Q&A: "Walking on Attic Cellulose," by Michael Uniacke (Nov/12)

hndymn (online, 4/5/15): A good tool for smoothing compressed cellulose as you leave an attic is a toy rake duct-taped to a long length of 3/4-inch quarter round or a similar long, lightweight piece of wood. The 3/4-inch molding is plenty ridged at 10 feet long. Just remember to ask for your child's permission to use the rake.

"Pre-Hanging Exterior Doors," by Greg Burnet (online, 3/4/15)

Jason Laws (online, 3/22/15): For me, if it is a wash cost-wise, then I don't think many of my current customers (or future ones) would go for it. I totally agree with your points. But many people in my area tend to prebuy everything because they "got a good deal," and just have me install it. Or, they want to control the cost of everything.

Almost everything that I do is pre-hung. The only time that I can remember doing custom doors was when I built portable sheds and cabins. But they were almost always the same and I could build them production-style. And for me, driving around with most of my tools all the time, I need to have things delivered—no room at all for a door.

I agree that the skill set of the carpenter is getting smaller all the time, and it would nice to build more things from scratch. Using pre-hung everything and trusses doesn't make you think enough.

"Lumber Liquidators in More Hot Water," by Jefferson Kolle (Online, 4/10/15)

Nathan Hertel (online, 4/12/15) : I really doubt there's much of a health risk to using these floors—if you're replacing 20-year-old carpet with cheap Lumber Liquidator's engineered wood, I doubt the formaldehyde in the new floors poses health risks close to the carpet you're tearing up. If you're ultraconcerned about microscopic levels of emissions and products from China, why are you purchasing flooring from Lumber Liquidators? Don't go to the Kia lot and expect to get Lexus products. And shame on the people working hard to ensure that families of more-limited means need to pay more for their flooring.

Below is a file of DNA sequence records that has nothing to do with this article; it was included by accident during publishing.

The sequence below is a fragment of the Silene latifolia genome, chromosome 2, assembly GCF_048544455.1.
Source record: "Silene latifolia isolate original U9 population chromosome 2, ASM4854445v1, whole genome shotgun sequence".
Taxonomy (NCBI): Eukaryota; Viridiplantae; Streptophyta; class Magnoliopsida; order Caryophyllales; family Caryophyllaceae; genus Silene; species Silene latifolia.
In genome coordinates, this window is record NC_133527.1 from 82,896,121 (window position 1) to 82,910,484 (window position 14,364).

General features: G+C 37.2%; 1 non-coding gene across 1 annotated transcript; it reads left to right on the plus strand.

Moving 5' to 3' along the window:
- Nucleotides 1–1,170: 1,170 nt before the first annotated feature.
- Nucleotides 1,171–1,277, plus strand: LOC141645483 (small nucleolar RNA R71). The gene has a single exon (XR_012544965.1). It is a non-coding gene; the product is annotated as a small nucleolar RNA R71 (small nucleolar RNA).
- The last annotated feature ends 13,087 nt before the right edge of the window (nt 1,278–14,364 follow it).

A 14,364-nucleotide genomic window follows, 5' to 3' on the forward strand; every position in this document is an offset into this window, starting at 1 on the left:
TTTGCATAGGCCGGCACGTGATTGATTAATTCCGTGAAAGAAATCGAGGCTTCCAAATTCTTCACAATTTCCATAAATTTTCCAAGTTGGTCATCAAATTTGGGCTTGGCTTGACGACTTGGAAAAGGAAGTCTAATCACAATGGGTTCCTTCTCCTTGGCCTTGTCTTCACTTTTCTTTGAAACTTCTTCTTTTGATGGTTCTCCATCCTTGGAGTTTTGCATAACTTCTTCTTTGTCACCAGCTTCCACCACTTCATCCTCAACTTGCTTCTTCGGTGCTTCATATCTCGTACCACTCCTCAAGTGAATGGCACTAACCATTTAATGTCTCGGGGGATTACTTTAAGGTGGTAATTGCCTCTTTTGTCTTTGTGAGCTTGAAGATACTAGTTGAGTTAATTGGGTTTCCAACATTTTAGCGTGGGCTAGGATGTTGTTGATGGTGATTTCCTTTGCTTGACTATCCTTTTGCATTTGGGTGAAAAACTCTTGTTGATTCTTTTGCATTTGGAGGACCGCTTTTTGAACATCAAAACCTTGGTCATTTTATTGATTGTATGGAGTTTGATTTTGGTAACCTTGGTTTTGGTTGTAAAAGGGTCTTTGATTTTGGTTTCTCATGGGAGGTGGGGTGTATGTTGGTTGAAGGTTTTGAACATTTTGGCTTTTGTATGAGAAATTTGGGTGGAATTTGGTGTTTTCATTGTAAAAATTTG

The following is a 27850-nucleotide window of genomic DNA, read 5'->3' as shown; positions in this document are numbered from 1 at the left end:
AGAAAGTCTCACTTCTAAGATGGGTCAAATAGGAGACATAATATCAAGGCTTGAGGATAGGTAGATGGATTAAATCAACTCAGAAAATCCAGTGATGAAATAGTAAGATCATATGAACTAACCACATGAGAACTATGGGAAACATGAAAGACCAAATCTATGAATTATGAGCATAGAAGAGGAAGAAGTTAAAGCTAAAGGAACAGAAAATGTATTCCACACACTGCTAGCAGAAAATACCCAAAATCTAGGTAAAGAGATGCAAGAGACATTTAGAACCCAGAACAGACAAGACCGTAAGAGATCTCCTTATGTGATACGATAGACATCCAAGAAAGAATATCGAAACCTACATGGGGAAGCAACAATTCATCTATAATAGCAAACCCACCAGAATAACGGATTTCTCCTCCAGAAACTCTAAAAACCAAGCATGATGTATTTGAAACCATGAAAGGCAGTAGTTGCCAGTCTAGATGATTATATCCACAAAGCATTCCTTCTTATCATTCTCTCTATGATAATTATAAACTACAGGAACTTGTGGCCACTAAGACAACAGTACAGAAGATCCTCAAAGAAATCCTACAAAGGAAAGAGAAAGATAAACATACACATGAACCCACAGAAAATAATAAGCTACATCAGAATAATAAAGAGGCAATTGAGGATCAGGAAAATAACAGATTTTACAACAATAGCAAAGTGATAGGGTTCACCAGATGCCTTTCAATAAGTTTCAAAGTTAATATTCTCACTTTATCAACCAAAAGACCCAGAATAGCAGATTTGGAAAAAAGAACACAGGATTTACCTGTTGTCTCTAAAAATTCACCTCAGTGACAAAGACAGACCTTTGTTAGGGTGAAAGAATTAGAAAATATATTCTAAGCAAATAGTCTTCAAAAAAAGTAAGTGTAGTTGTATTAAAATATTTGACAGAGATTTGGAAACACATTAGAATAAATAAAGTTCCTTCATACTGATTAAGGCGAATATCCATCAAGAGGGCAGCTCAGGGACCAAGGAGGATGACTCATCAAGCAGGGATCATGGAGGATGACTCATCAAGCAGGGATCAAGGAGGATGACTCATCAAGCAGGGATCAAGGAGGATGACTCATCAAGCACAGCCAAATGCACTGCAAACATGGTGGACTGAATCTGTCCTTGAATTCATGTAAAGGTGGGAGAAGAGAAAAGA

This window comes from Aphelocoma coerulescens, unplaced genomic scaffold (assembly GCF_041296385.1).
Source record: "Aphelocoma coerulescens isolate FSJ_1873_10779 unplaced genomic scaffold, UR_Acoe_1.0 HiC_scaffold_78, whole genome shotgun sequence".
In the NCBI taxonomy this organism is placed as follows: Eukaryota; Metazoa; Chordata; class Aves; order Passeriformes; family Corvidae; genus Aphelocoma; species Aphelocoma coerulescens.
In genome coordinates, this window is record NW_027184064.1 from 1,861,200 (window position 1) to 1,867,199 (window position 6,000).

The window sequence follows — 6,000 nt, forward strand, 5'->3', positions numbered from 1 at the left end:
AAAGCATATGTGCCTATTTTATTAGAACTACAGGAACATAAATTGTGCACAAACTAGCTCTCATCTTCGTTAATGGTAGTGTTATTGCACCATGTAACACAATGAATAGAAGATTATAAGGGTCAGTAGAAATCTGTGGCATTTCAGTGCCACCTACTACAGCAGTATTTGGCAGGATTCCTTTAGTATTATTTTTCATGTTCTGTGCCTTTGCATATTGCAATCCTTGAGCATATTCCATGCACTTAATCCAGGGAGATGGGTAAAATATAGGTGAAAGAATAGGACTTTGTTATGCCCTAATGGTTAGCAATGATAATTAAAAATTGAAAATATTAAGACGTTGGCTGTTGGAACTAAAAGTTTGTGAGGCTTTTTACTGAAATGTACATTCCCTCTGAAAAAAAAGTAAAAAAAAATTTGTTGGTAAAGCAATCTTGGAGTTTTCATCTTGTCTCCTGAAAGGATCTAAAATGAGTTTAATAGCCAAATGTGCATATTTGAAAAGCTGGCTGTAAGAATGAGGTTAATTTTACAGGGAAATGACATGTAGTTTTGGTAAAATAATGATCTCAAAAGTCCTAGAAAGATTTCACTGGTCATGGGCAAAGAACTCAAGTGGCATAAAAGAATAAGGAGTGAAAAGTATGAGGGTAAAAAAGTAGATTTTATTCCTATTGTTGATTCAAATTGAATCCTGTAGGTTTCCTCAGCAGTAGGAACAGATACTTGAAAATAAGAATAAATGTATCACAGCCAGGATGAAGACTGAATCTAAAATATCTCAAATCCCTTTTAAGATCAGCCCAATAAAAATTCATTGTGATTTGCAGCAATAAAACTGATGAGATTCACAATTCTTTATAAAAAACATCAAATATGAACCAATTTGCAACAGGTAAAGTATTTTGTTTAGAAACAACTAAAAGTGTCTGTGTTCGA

Kingflynn (online, 4/12/15): Maybe so, but I wouldn't put this in the room where my kid sleeps in a million years.

"What Will OSHA's Silica Rule Cost?," By Clayton DeKorne (Online, 4/3/15)

Endo Alley (online, 4/6/15): Most drywall compounds do not have silica listed as an ingredient. So why is it considered silica by the law? I understand it is important to wear proper safety equipment even around dust from drywall mud. But is it really as dangerous as silica is claimed to be?

Clayton DeKorne responds: Don't rely on what you read on the side of the bucket or the bag. Building-material labeling laws (at least on packaging) are not necessarily like food labeling laws. According to the Centers for Disease Control (CDC), drywall joint compounds are made from several ingredients, such as talc, calcite, mica, gypsum, and, yes, silica, that may be associated with varying degrees of eye, nose, throat, and respiratory-tract irritation.

You can verify that most joint compounds contain silica by looking not at the packaging but at the Material Safety Data Sheet (MSDS) that manufacturers are required by OSHA to provide (these are typically available online). You will find there explicit language about silica: "This product contains quartz (crystalline silica) as a naturally occurring contaminant. Chronic exposure to crystalline silica in the respirable size has been shown to cause silicosis, a debilitating lung disease ... " (taken from the MSDS for National Gypsum's Ready Mix Joint Compounds).